‘To err is human but to make a real mess you need a computer.’
Pressenza reported recently how algorithms used by social media were creating fake news without human intervention.
Not the only cybercock up.
‘Instagram uses ‘I will rape you’ post as Facebook ad in latest algorithm mishap’: ‘Instagram used a user’s image which included the text “I will rape you before I kill you, you filthy whore!” to advertise its service on Facebook, the latest example of social media algorithms boosting offensive content.’ The Guardian
And again in Facebook, this time an experiment widely reported in the media as an AI threat appeared to have been (according to Fb, that is) exaggerated: ‘Facebook shut down a pair of its artificial intelligence robots after they invented their own language.
Researchers at Facebook Artificial Intelligence Research built a chatbot earlier this year that was meant to learn how to negotiate by mimicking human trading and bartering.
´But when the social network paired two of the programs, nicknamed Alice and Bob, to trade against each other, they started to learn their own bizarre form of communication.The chatbot conversation “led to divergence from human language as the agents developed their own language for negotiating,” the researchers said.’ The Telegraph
Who feels clear enough about this event to make a judgement about how dangerous it could be for robots to start to communicate in a language nobody but them understands?
Technology is entering a new stage which escapes the moral codes that attempt to regulate human behaviour because very few people (if any) can really understand the consequences. This leads to make people switch off and ‘leave it to the experts’. Who are The Experts?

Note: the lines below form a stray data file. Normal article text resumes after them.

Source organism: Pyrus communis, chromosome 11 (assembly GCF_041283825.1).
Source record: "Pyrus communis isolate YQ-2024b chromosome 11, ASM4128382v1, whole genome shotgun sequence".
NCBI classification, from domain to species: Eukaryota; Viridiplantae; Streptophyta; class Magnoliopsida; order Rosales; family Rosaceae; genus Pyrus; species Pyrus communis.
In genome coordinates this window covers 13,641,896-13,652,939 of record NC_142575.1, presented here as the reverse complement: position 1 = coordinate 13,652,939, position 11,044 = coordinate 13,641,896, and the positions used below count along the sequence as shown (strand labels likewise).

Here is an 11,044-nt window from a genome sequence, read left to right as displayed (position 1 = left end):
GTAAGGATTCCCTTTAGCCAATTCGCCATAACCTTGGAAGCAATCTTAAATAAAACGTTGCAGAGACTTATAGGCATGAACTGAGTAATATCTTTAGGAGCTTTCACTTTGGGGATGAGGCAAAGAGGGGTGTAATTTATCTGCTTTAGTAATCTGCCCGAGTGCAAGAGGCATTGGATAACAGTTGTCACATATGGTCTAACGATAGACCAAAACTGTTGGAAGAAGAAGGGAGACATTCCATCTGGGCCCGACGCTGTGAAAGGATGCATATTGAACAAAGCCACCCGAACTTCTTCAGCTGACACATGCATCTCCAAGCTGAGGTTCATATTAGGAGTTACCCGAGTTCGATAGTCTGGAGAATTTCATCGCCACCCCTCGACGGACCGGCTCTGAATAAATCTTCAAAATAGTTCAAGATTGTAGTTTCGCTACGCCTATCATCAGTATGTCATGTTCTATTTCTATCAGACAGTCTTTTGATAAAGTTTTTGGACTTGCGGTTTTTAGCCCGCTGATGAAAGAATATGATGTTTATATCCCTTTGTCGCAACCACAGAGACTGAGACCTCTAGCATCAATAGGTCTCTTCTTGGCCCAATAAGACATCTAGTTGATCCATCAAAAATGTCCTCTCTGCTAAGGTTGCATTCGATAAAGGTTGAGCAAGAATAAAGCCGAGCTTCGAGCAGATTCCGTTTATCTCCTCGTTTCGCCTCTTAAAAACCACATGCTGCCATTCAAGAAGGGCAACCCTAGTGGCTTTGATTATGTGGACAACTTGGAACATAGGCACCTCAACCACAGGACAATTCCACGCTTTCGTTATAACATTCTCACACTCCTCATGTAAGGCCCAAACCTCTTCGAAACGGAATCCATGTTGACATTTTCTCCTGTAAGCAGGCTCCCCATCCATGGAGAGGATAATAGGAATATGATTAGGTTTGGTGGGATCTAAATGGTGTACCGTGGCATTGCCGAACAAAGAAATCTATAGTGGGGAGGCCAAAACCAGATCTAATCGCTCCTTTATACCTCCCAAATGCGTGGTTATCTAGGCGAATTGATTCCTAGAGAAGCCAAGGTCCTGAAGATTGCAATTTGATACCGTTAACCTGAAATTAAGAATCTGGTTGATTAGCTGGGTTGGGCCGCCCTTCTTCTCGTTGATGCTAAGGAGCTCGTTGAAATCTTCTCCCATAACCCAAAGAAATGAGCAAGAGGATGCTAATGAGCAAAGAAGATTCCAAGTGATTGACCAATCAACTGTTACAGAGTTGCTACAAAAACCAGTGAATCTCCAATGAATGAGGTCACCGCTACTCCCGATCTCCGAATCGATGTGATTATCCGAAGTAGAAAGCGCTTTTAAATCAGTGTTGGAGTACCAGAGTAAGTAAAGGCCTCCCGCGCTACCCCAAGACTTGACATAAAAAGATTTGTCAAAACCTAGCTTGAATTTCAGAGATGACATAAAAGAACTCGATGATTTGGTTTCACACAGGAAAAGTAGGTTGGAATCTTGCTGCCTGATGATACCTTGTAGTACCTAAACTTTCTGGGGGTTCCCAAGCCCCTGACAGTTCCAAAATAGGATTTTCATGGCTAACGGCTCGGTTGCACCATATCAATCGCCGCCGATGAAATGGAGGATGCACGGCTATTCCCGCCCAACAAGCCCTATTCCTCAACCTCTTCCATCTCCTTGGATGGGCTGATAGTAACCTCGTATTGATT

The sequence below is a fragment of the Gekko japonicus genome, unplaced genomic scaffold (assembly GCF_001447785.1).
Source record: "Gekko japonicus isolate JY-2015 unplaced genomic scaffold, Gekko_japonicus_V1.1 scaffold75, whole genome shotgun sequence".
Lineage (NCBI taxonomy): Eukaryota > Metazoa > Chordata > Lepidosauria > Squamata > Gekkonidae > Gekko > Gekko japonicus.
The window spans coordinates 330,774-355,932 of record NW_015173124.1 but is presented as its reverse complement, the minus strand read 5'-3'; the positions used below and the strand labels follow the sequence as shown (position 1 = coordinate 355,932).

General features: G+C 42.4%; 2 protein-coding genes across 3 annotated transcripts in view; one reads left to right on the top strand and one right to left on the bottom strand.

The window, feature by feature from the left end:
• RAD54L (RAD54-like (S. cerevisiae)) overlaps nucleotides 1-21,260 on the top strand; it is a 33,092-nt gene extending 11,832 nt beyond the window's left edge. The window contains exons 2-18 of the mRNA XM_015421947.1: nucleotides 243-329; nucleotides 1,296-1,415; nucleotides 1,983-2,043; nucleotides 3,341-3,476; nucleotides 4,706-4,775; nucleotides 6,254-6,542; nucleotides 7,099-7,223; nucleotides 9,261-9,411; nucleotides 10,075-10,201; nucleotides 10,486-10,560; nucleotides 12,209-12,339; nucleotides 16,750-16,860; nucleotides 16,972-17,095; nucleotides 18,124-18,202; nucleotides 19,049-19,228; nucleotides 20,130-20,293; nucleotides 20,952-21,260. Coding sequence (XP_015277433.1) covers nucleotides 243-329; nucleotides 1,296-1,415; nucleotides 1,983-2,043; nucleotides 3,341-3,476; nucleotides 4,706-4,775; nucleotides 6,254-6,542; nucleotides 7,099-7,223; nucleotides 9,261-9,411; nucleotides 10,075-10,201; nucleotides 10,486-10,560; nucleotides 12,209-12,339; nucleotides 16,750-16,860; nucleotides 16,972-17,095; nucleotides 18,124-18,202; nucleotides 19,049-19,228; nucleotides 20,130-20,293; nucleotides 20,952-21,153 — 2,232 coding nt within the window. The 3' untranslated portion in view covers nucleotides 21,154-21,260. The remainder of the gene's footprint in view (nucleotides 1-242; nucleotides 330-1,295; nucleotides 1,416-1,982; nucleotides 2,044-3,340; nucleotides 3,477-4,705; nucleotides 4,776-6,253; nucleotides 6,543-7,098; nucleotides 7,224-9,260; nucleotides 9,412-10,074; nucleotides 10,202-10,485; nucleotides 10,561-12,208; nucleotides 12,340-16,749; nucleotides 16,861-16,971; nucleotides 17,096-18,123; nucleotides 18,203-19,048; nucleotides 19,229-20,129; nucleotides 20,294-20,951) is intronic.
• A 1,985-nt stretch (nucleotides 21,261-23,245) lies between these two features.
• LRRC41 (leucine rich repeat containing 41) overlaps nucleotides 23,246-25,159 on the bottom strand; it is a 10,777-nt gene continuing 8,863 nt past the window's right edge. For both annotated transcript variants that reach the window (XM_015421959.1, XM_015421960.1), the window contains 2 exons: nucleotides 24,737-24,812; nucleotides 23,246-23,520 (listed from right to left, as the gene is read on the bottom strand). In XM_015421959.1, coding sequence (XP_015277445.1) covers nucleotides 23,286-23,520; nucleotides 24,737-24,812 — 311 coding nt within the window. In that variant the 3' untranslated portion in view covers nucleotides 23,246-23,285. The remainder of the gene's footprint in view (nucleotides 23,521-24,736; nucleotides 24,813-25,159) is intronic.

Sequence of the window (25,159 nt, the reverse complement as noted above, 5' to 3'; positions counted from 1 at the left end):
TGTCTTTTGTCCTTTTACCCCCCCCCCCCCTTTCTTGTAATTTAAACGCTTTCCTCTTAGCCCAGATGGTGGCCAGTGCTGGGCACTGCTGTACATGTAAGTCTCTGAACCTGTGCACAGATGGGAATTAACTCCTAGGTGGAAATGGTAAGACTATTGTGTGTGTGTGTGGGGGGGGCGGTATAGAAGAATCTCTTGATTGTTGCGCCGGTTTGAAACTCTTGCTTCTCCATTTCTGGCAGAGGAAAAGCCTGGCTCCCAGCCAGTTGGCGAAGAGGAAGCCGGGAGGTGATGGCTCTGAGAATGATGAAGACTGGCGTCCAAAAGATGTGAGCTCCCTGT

Many are celebrating the end of science as we know it. Thanks to Big Data now it is not necessary to propose a hypothesis, collect sufficient data, make a statistical analysis and decide whether the hypothesis was proven or disproven.
In ‘Facebook’s war on free will: How technology is making our minds redundant’ Franklin Foer describes in great detail how the analysis of huge amounts of data collected by social media is mechanically finding patterns and reaching conclusions about human behaviour (but not exclusively) without the intervention of minds:
‘For the entirety of human existence, the creation of knowledge was a slog of trial and error. Humans would dream up theories of how the world worked, then would examine the evidence to see whether their hypotheses survived or crashed upon their exposure to reality. Algorithms upend the scientific method – the patterns emerge from the data, from correlations, unguided by hypotheses. They remove humans from the whole process of inquiry. Writing in Wired, Chris Anderson, then editor-in-chief, argued: “We can stop looking for models. We can analyse the data without hypotheses about what it might show. We can throw the numbers into the biggest computing clusters the world has ever seen and let statistical algorithms find patterns where science cannot.” The Guardian
The analysis of faces by algorithms could detect people’s sexual orientation according to research from Stamford University reported by the Economist
‘AI’s power to pick out patterns is now turning to more intimate matters. Research at Stanford University by Michal Kosinski and Yilun Wang has shown that machine vision can infer sexual orientation by analysing people’s faces. The researchers suggest the software does this by picking up on subtle differences in facial structure. With the right data sets, Dr Kosinski says, similar AI systems might be trained to spot other intimate traits, such as IQ or political views. Just because humans are unable to see the signs in faces does not mean that machines cannot do so.’